Tabletop Co-Op: Dungeon!

10/26/2012 at 11:14 AM

Grab some pizza and a soda, roll the dice, and escape while you can


It’s time once again for another installment of Tabletop Co-Op. We'll go on an adventure into a network of monster filled rooms in search of treasure. Horrible ogres and foul skeletons bar your way, but gemstones, magic swords, and bags of gold await! Join a group of friends on a trip into the Dungeon! board game.   Dungeon! is a very old game. The board game, designed by Gary Gygax himself came along only a few short years after D&D came along and changed the gaming lansdscape forever. Dungeon! plays like a cross between D&D and more traditional board games like Sorry or Parcheesi. In many ways, it is a “lite’ version of D&D, great for introducing fantasy RPG concepts to young children or non-gamers. Many versions of Dungeon! have been released through the years, and last month, a slick new redesign hit the shelves of local game stores everywhere.   Before we get too, er... deep into Dungeon!, one thing must be noted: The default ruleset for the game is competitive in nature. Players delve into the various dungeon levels on their own, without assistance from others. The goal is to be the first person to recover a set amount of treasure. While the game works just fine in competitive fashion, I much prefer the cooperative variant posted on Wizards of the Coast’s recent variants column.

Variant Rule: Instead of playing the game against each other, you are all working together to defeat the Monsters and claim treasure. At the beginning of the game, add up the gp amounts of Treasure needed to win the game for all Heroes, and divide the total by 2. That number is the collective amount of winning Treasure for everyone. During the game, you can play with your Treasure cards face up. Once the Heroes have enough Treasure to win, each Hero must return to the Great Hall. The Heroes lose the game if one of the following things happen:

Two Heroes are killed during the game. You have a number of revealed Monster cards in the numbered slots on the side of the board equal to the number of Heroes +2.   A party of heroes working together to survive the dungeon, cooperating to get rich together, feels much more like D&D than a race to accumulate treasure. Of course, the cooperative variant is also much more in tune with our take on gaming here at Co-Optimus.

As the game begins, players pick a hero, with male and female versions of each included. Rogues and clerics are the “weakest” heroes, and are encouraged to visit only the first few levels of the dungeon. Fighters and wizards, with better stats and spell use, can function well on lower levels. To balance this seeming disparity, the amount of treasure needed to win is different for each class. Rogues and Clerics add only 5000 gold to the cumulative total, while Fighters tack on 10,000. The powerful Wizard requires an extra 15,000 gold to the sum. It’s a crude way to balance the game, but you have to keep in mind Dungeon! was designed nearly four decades ago.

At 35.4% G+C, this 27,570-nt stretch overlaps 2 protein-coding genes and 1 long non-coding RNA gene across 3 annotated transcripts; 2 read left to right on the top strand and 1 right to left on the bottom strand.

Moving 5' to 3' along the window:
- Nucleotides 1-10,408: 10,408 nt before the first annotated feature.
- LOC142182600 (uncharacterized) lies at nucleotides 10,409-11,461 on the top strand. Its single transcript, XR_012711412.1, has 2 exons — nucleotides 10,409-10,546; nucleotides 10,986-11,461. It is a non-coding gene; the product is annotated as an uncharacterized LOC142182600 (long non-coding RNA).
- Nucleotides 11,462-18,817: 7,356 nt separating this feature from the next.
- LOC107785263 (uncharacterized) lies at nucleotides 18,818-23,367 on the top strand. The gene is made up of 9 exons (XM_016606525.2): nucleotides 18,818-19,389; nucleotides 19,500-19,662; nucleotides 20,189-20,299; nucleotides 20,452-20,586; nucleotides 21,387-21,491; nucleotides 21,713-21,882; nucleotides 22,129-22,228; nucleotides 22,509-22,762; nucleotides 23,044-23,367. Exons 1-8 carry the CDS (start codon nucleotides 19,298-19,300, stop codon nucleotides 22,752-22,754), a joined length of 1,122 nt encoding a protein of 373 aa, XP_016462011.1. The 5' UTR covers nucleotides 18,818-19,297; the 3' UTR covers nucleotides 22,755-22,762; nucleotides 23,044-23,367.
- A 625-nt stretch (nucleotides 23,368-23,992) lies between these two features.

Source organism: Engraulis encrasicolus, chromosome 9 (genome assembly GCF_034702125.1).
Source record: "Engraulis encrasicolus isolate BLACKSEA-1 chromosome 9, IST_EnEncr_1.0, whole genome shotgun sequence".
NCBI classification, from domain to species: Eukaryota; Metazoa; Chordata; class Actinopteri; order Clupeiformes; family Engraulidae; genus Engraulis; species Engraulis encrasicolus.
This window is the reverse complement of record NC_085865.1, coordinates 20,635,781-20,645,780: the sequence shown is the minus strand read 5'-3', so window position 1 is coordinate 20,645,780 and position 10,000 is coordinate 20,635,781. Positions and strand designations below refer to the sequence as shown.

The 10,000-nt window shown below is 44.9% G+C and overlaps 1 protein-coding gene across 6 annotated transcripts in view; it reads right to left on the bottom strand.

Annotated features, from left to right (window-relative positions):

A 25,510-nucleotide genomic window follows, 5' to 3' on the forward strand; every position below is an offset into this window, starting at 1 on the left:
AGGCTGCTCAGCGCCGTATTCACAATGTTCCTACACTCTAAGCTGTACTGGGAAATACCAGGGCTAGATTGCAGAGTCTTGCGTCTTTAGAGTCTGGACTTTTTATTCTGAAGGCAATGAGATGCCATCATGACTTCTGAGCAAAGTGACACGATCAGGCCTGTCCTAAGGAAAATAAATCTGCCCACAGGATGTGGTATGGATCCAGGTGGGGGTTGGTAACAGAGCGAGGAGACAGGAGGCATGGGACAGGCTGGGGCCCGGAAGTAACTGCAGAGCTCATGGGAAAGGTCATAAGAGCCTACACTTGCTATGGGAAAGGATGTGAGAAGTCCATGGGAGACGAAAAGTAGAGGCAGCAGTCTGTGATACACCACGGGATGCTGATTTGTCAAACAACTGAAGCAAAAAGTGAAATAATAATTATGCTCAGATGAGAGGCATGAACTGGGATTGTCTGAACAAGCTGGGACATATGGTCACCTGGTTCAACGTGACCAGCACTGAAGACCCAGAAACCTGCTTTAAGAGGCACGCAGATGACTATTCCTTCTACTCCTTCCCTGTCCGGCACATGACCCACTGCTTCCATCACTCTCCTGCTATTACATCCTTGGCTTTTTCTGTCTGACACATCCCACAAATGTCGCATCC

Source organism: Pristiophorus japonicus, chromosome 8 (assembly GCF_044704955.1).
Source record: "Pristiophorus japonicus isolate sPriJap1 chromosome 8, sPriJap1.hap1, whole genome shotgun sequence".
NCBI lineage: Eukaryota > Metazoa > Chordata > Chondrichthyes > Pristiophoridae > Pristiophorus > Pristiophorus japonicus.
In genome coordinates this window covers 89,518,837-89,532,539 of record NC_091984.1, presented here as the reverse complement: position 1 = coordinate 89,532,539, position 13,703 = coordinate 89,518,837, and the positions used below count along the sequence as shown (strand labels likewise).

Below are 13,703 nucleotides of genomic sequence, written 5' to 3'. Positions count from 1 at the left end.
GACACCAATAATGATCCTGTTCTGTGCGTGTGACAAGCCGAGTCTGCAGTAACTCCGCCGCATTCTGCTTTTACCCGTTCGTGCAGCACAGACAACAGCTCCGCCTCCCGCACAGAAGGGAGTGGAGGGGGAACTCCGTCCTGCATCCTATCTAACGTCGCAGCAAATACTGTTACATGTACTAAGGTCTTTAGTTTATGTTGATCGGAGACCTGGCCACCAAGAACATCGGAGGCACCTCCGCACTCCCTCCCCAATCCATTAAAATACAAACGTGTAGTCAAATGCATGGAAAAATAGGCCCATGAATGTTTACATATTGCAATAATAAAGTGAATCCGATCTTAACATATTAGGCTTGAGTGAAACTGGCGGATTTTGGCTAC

Turn order is simple, which keeps the gaming flowing along at a nice pace. On your turn, you move up to five squares, exploring the various dungeon levels. If you enter a room, draw a card from the corresponding deck. If you run into a monster, a battle begins, resolved by a quick roll of the dice. If you win, draw a treasure card. If you lose, bad things happen, depending on your roll. You might lose a turn, drop a treasure, or even die outright. Occasionally, you will encounter a trap instead of a monster, and these can really ruin your dungeon delving day.    The most recent release of Dungeon! looks amazing. The layout of the board is very similar to that of previous releases, but the graphic design has been given a total overhaul. The art will look familiar to D&D players, since some of it is recycled from other products. Still, it looks great, particularly the monster cards and the game board itself. The only real issue I’ve had with the game is the slightly flimsy hero markers. I plan to replace these with some old pawns or maybe some miniatures at some point. But for the $20 suggested retail price, it’s hard to complain about the quality of the components at all.   When I heard about the rerelease of Dungeon!, I was very excited. It isn’t the most challenging game, and it certainly doesn’t involve much strategy or tactical thinking, but that’s okay. Not every game needs to be a two or three hour long, brain-burning affair. Dungeon! is a simple, thematic, roll the dice and push your luck game, and is particularly great for sparking the imagination of young gamers in training. I plan to purchase several copies to give as gifts to young people I know. If you are interested in making sure the next generation of gamers are fans of swords and sorcery, as I am, pick up a copy of Dungeon! and give it a try.